Self-Publishing Revolution: Adapt or Die

Jeff Bezos and the Kindle Touch
Jeff Bezos and the Kindle Touch

The publishing industry is still trying to figure out how to deal with the self-publishing revolution that Amazon sparked with the Kindle and their KDP Publishing format. Old guard publishers need to adapt and evolve, not dig in and try to protect the way things have “always” been done, or they risk becoming irrelevant to readers and to authors. What brings this obvious fact to mind today is a recent essay that Steven Zacharius, CEO of Kensington,wrote for the Huffington Post.

Here’s Where We Agree…and Disagree

He starts out by saying a few things I agree with. He says that the self-publishing revolution has brought out a bunch of swindlers eager to take advantage of authors. That’s true. He says that there’s a flood of self-published work on Amazon, and that most of the authors will never sell more than a handful of copies to their dearest friends and relatives.  Also true. He says that free books and ultra-low pricing by self-published authors is driving down the price of books and makes it harder for publishers to make money. I agree with that to some degree, too. He also says its very hard for any book, self-published or otherwise, to stand out. Again, he’s right. But where he loses me, and reveals the desperation of publishers to hold on to the old way of doing things at any cost, is his suggestion that Amazon and other retailers should create a form of literary segregation so “real books” (my phrase, not his), can stand out. Here’s how he puts it:

In a perfect world (okay, in my perfect world) there would be a separate section on Amazon or B& for self-published e-books, maybe even separate websites. I truly believe that it would help the reader distinguish the books as well. Readers don’t purchase books based on who the publisher is and don’t necessarily care. As a result, they might not even know if they’re buying a book that was professionally edited versus one that was self-published.

This suggestion, and the way he refutes it immediately himself, shows how sharply divided he is on this issue even within his own mind.

If he believes that readers don’t buy books based on who publishes them, and that they can’t tell the difference between a professionally edited book and one that hasn’t been, then what would be the point of segregating corporately published books  from those that are self-published?

Clearly, the only point is to throw a half-assed life-preserver to publishers who are struggling to figure out how to remain relevant in this new landscape…and get their books noticed amidst the millions of new titles.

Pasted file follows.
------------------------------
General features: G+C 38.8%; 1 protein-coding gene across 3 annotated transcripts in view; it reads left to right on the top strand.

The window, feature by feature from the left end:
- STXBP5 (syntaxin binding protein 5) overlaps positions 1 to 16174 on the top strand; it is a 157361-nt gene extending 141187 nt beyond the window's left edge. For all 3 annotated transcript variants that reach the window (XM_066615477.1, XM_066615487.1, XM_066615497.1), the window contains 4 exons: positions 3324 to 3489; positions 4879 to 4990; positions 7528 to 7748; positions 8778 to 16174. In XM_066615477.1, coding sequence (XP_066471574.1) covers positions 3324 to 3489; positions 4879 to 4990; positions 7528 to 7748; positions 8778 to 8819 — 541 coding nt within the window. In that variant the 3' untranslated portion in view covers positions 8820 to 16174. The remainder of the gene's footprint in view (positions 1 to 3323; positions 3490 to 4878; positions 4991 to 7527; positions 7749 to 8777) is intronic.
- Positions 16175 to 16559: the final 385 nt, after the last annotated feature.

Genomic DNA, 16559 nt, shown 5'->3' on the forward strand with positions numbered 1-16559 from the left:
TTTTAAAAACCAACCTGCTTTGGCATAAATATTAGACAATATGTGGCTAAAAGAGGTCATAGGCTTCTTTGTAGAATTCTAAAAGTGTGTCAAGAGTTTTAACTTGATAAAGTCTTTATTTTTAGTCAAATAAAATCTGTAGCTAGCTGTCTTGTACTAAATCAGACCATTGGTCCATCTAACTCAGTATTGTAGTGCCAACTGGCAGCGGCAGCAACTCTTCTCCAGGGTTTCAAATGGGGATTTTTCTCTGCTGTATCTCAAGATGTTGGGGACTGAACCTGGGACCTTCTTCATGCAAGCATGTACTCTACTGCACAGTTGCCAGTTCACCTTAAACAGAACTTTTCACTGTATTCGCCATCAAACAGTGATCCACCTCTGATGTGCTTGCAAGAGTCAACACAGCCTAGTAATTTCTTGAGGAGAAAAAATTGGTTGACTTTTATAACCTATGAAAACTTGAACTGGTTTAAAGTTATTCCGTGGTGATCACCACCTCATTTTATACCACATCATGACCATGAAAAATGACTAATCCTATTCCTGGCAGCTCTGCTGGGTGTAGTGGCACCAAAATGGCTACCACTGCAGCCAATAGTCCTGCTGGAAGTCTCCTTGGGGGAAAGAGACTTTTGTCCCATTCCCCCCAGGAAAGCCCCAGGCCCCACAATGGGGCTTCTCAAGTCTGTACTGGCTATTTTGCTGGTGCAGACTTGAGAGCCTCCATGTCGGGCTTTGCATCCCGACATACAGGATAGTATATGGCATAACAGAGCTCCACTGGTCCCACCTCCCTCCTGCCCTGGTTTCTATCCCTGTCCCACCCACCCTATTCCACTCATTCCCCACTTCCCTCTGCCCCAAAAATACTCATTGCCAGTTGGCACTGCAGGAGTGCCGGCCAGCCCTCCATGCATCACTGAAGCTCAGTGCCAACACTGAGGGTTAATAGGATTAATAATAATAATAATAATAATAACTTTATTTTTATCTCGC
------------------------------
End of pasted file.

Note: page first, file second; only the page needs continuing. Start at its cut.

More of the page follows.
But if you, or even Steve himself, accepted his suggestion, who would establish the criteria for what qualifies as “published books” and those that are “self-published?” Old-guard publishers, of course! And what would that criteria be? That’s not an easy question to answer.

The Way It Used To Be…and Why It Doesn’t Work Anymore

images-8Before the Kindle revolution, and the wave of self-publishing it created, it was much easier to establish criteria for professional publication. I know, because as board member of the Mystery Writers of America and chairperson of their membership committee, I helped craft the rules for vetting publishers for the purposes of submitting books for Edgar Awards and or vetting authors for membership. You wouldn’t have been able to find a stauncher critic of vanity presses and self-publishing than me. But that was a different publishing world, technologically and business-wise, back then. The world has changed and so have I. Adapt or die.

The old rules were essentially based on the belief that the author should get paid for his work in advances and royalties, that his manuscript should be professionally edited, and the final product should be widely available in brick-and-mortar stores.  One of the key yardsticks for determining professional publication was if the money flowed from the publisher to the author, and not the other way around (it was also a simple, and effective criteria to weed out “vanity presses” run by scammers who were swindling writers). But now that most books are sold online and not in brick-and-mortar stores, and now that there are self-published authors selling more copies, and earning substantially more money, than most mid-list “traditionally published” authors, and that so many “established” authors are self-publishing backlist and new works, those lines aren’t so easy to draw and the old criteria seems painfully archaic.

 Who is a Pro….and Who Isn’t?

Steve suggests that it’s important to distinguish self-published books from those that are “professionally” edited. Well, my self-published books are professionally edited… by editors who still work freelance for the Big Six. So what would the criteria be in Steve’s segregation scenario for determining a “professional edit?” And, more importantly, what would be the benefit of this segregation to consumers as opposed to old-guard publishers? None. Deep down, Steve seems to know this, because he goes on to say:

Now don’t get me wrong. If I thought I had a story in me that I felt strongly about, I wouldn’t hesitate to self-publish it either. In fact, Kensington and all major publishers looks to e-book originals to find new talent. We have a handful of 2014 releases written by authors whose work impressed us enough to offer them contracts for new books.

So he’s got nothing against self-published books…as long as they don’t get in the way of a publisher’s interest. Ebooks are great, he says, as a way to find authors who’ve proven they can make money for a publisher. What he doesn’t say is that in many cases it would be more profitable in the long run for those authors to continue self-publishing rather than sign with Kensington which, with all due respect to Steve, is known for paying most of their writers very poorly and doing little to market their books. He still believes that the brass ring that all authors are reaching for is a publishing contract…perceived prestige over readership and lots of money. It’s less clear today what publishers can provide to authors that they can’t do for themselves, particularly if you fall in the mid-list. Publishers are a huge benefit to big gun authors, but don’t do so much for writers who aren’t already household names.